As I drive home and the adrenaline recesses in my system, reality makes a steady comeback and I say to myself: the Clerk is going to have you for breakfast in the morning…
Video link below:
We are coming around Paddock Hill Bend for lap 2 and I get another good launch. I am overtaking Portlock easily on the inside, he is my focus. Stupid decision number 1.
He breaks and and I break very shortly after, he is mine. This seems too easy…
I have forgotten that I am driving at 85mph, faster than him whilst benefiting from a lot less grip (he is on the dry and I am on the wet line). Add a shorter radius to adhere to for the upcoming corner (I am on the inside of the hairpin). And sprinkle some old brakes and tyres and you have a perfect recipe for disaster.
But no, he is not the problem, all would of been fine if it was not for John Wall.
John comes into my vision, whilst unsighted during the overtaking manoeuvre, I should of remembered that he was there somewhere ahead of us with Phil Ingram. I had a clear view of them coming down Paddock Hill! No excuses there either I’m afraid. I went into a tunnel vision. Bad decision number 7.
This is his corner, no if’s no but’s. Plain and simple!
I hit the brakes and my wheels lock and I slide into him. He is thrown spinning, as I am. In two years of driving, this is the first crash I cause: I am frustrated and mad with myself. How could I do that? Was it greed or did I just had a brain fart?
Clearly not my finest hour – after the race I would go straight to him to apologise and he was very gentlemanly about it. Shrugging his shoulders he said:”no worries, it’s racing mate, I did not know it was you who hit me!”.
This is bad driving I’m afraid – I know it and I’m not proud of it. Being brave is one thing, being stupid another. I have taken some undue flack this season as all grievances were rejected by the officials as racing incidents or they found the other party at fault! I don’t have any points on my racing license, clean as a whistle. Is that about to change?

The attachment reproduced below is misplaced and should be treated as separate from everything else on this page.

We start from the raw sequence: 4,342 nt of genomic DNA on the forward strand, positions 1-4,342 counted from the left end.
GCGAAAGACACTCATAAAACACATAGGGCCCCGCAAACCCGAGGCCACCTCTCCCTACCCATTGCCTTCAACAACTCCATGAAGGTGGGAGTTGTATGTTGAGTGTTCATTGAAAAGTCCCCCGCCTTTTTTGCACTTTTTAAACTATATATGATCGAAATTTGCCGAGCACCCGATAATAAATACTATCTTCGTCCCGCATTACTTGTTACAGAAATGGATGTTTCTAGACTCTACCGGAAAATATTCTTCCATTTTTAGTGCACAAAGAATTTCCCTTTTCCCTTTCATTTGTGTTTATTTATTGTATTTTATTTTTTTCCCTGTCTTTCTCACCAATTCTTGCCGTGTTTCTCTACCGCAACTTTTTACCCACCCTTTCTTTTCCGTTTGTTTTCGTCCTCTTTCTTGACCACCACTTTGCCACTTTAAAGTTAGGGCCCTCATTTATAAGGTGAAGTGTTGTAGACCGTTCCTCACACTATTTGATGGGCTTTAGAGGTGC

We are both on track, easy targets waiting to be collected by another driver and there is a real chance that this could become a multi-car pile up. I have been on the receiving end of pile ups twice this season… this time I am the culprit! And it is only luck and my colleagues’ good skill that prevents a bigger catastrophe.
The crash looks way worse from the spectators point of view. One of them told me afterwards that it was an “ambitious move”…you don’t say!
I hit John at 51mph and luckily he is alright and his car is not damaged. My bonnet flew open and was flapping. This impaired my vision somewhat ;o).
Now, stop laughing and consider this: I am not the only one able to drive with a restricted view…thanks to my cousin Said for pointing it out.
I hit the throttle and continue racing. Stupid decision number 2.
Video link below:
The weather had turned in the morning, it had rained badly but the track is drying off now. The sky is blue with some clouds. Parts of the track are dry (the racing line) and the others wet. I will have to adapt and make a mental note of it although I never tested Brands Hatch in the wet. Bad decision number 4.
We line up on the grid. The pressure mounts, the light go off and I hit the throttle as quickly as I can.
Nothing happens for a while than the car decides to get out of bed! My hart is pumping. I am mad with myself for not checking yesterdays probable causes for the lack of ignition! Bad decision number 5.
I am already last; this is where I live for most of the races this season for one reason or another.
With only one thing on my mind I implement my plan straight away and make some gains. I am up 3 places before the first corner is over.
I overtake Ben Low in between turn 1 and 2. I try to go around everybody on the hairpin and pick up another 2 places before turn 3. I even overtake Phil Ingram, who it has to be said, went strawberry picking! (To be fair he must of had a coming together with someone). I pick up another 2 places by turn 4. I am climbing up the ladder once again, it’s deja vu. We are back on the straight: breathe, say your mantras and focus.
Portlock defends well and slows me down. This gives Phil Ingram the opportunity to easily overtake me on the straight; I don’t block him and focus on the low hanging fruits in front of me.